The Invisible Object

“What is at issue in gesture is not so much a prelinguistic content as, so to speak, the other side of language, the muteness inherent in humankind’s very capacity for language, its speechless dwelling in language.”

(Georgio Agamben, Kommerell, or On Gesture from Potentialities. Stanford University Press, Stanford, CA, 1999)

If Igor Santizo’s gesture is indeed the framing of the invisible object, then we can draw a lineage of subjects who have enacted this framing from Rilke, Rodin, Giacometti, Nauman, to Santizo. Then Santizo would be an historical subject within a linear construction. We could come up with a generic idea from these differences, but what would we produce? We might be forcing an interpretation, another end. We would mark what he holds in his hands as a positive space, another object. This is one possible failure.

Can the void be held in the speechless gesture? or does representation necessarily make it an invisible object? A poster often announces an event to come; this one is a document of the event itself. What is the quality of this event? Igor Santizo is the figure in an abstracted space we can identify as a store where we could purchase any non-specific object, a supermarket. His ground is formed by these rows of products and the lights that illuminate them.

In Tout Va Bien (Godard, 1972) the foreground of a major panning shot in a supermarket captures the repetition of consumers with their hands full, performing acts of exchange with cashiers. During this scene (the continuous pan lasts about 10 minutes) the ambient noise of the supermarket is interrupted by spoken word. The spaces that open up for the voice are misaligned, however, with the text. The gap between the ambient noise and the text appears like the space between Igor’s hands.

The culmination of the scene in Tout Va Bien is the group act of rebellion where the where the consumers in the supermarket make a mad rush to abscond with their products without paying. The political act is represented by the interruption of consumerism, interrupted itself by the gaps in the soundtrack. We can imagine Santizo’s poster as a cinematic document: the artist caught between a political and a consumerist act. However, if we write what is held in his empty hands as the space of desire, the excess of commodity fetishism, then we are marking it as a object of discourse, another possible failure. We are determined to understand this space as we understand the sound-spaces in Godard’s film. Santizo’s reference to Giacometti makes his body a sculpture, an object in a field of objects. There is a reversal in his relationship to consumerist space by an obscuring of himself as an object of a political process, a transaction without movement. He is bound, like the bronze figure of Giacometti’s sculpture, by the stillness of the photograph. Santizo’s body acts in collaboration with the background to designate the space between his hands. There is a tension between Santizo as a sculptural object and as a subject of consumerism interrupted by stillness. We are aware of the artist’s choice to be documented (by Chris Gergley) in the act of choosing not to continue the act of consumerism.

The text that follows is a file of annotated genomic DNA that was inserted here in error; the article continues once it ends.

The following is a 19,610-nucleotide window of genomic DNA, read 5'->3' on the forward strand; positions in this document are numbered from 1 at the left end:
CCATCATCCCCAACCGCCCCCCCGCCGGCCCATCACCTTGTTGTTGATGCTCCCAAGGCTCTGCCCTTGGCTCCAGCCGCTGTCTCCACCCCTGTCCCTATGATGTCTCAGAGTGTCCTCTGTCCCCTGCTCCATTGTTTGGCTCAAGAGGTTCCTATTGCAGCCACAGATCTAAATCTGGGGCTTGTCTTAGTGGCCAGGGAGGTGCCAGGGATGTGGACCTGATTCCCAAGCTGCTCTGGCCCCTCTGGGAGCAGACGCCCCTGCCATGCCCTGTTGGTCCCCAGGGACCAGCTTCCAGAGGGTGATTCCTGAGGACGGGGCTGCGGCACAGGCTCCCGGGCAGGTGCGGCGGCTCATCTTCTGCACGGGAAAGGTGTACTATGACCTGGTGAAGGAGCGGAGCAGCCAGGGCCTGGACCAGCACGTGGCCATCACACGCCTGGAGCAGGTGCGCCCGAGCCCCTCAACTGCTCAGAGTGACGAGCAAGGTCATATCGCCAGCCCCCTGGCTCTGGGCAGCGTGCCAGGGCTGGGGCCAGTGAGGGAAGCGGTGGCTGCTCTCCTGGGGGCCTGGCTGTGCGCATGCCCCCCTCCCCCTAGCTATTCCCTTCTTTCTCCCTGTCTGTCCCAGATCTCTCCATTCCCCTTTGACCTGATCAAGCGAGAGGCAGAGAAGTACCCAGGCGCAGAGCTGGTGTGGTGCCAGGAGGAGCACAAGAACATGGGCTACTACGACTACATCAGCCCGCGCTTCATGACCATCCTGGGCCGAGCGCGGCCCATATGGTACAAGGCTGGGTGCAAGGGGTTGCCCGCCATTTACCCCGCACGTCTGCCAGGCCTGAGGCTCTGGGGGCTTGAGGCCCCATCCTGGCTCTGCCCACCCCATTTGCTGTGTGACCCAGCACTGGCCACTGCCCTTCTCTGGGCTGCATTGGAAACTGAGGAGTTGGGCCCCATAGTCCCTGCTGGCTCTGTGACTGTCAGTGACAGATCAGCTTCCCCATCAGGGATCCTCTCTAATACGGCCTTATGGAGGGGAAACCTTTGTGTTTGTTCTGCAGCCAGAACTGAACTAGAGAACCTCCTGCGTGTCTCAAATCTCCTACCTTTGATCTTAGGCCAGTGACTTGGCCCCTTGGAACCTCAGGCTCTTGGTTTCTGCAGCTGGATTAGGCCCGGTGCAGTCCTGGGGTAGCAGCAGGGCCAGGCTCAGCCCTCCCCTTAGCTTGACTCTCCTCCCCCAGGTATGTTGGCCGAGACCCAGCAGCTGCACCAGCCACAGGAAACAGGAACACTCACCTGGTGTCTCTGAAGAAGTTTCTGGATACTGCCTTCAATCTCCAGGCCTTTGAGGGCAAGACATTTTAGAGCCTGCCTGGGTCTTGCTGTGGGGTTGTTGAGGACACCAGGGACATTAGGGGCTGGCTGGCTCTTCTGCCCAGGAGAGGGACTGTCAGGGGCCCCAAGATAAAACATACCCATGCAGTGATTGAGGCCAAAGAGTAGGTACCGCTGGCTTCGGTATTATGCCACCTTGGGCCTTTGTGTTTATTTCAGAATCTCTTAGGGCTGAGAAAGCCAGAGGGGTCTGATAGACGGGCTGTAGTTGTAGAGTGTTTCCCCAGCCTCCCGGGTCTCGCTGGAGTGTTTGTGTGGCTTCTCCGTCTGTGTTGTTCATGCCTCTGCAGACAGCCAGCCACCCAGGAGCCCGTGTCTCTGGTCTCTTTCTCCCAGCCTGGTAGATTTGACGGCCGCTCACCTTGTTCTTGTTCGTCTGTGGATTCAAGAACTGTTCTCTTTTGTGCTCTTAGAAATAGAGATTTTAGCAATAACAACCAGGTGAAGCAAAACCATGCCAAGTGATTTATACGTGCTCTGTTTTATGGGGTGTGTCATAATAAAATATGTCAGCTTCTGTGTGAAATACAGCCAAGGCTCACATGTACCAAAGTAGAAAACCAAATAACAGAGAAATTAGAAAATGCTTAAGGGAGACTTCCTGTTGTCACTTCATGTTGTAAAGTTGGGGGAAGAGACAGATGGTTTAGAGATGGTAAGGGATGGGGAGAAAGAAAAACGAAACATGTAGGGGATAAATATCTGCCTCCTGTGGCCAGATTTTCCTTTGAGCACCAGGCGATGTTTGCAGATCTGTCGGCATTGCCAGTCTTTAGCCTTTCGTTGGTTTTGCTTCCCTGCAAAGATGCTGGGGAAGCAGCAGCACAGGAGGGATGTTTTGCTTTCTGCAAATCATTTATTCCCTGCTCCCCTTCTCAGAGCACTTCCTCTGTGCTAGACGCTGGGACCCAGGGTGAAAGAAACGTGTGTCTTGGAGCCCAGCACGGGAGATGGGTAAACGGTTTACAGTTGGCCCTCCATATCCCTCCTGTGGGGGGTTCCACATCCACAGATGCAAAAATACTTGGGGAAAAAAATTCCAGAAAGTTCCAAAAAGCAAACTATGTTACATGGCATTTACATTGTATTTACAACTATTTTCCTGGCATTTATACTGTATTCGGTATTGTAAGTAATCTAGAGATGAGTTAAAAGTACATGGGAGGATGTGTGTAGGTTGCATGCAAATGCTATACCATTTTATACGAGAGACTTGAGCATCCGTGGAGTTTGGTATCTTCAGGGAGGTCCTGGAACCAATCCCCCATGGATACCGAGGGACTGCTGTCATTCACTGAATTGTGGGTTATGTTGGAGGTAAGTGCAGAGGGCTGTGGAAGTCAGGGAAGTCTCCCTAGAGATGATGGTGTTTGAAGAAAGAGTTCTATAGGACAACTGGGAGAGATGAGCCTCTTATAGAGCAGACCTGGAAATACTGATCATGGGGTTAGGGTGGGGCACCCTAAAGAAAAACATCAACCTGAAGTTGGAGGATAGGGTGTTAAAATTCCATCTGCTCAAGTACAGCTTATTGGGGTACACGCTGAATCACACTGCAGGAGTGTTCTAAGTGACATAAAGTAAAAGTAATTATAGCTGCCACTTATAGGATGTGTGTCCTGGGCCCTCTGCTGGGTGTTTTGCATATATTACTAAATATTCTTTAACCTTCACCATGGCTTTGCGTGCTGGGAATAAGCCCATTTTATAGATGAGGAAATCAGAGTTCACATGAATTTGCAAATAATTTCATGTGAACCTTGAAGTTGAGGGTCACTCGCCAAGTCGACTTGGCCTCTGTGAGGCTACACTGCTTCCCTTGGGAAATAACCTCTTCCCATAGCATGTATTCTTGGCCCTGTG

Our joining the project here presents us with a similar relationship to Santizo as Gergley’s. How do we write ourselves out of the writing as Gergley photographs himself out of a photo? Here lies the paradoxical aspect of the process fo this artwork: is Santizo enacting the perfect capitalist position? The corporation who outsources everything from prodection (Chris Gergley), to design (Robert Arndt), to dissemination (Hadley Howes, Maxwell Stephens, and the Western Front)? Is he branded? Or is he saved from this position by the inscription of our names? At which point can we return to the sculptural object in the photo, its 3/4 turn, its gaze cast down at the hands not holding an object, and the implicit agency in this act.

The empty space which indicates an act of resistance, is colonized by all these things: capitalism, consumerism, history, representation, and desire; and these in turn inscribe the subject in the hands that frame the space, differentiating the figure from the ground while at the same time subjectivising him to the context of the supermarket. Can this proliferation of meaning provide enough complexity that we can say we are skirting the issue? circumnavigating the process? sketching the outline, or designating the framing? Can we leave a gap at the centre of this negotiation empty enough to call a void?

Hadley Howes & Maxwell Sephens, 2002